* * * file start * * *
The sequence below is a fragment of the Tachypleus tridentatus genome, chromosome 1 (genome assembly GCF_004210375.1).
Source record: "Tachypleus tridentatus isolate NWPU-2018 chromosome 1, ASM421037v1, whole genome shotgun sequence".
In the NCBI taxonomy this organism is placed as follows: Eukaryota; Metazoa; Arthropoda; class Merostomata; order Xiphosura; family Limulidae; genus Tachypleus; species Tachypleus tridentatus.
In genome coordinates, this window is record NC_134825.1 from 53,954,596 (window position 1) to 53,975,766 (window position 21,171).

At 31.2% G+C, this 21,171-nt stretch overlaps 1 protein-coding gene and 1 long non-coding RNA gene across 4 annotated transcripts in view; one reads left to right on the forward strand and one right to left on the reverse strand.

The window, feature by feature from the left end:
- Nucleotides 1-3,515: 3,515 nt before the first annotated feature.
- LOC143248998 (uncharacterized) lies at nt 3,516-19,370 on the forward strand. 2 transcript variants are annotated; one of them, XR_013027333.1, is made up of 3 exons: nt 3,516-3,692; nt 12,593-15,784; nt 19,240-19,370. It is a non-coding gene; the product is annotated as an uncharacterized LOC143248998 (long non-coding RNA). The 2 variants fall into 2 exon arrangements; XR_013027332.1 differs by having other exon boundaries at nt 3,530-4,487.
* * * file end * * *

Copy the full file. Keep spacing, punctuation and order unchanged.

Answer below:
The sequence below is a fragment of the Tachypleus tridentatus genome, chromosome 1 (genome assembly GCF_004210375.1).
Source record: "Tachypleus tridentatus isolate NWPU-2018 chromosome 1, ASM421037v1, whole genome shotgun sequence".
In the NCBI taxonomy this organism is placed as follows: Eukaryota; Metazoa; Arthropoda; class Merostomata; order Xiphosura; family Limulidae; genus Tachypleus; species Tachypleus tridentatus.
In genome coordinates, this window is record NC_134825.1 from 53,954,596 (window position 1) to 53,975,766 (window position 21,171).

At 31.2% G+C, this 21,171-nt stretch overlaps 1 protein-coding gene and 1 long non-coding RNA gene across 4 annotated transcripts in view; one reads left to right on the forward strand and one right to left on the reverse strand.

The window, feature by feature from the left end:
- Nucleotides 1-3,515: 3,515 nt before the first annotated feature.
- LOC143248998 (uncharacterized) lies at nt 3,516-19,370 on the forward strand. 2 transcript variants are annotated; one of them, XR_013027333.1, is made up of 3 exons: nt 3,516-3,692; nt 12,593-15,784; nt 19,240-19,370. It is a non-coding gene; the product is annotated as an uncharacterized LOC143248998 (long non-coding RNA). The 2 variants fall into 2 exon arrangements; XR_013027332.1 differs by having other exon boundaries at nt 3,530-4,487.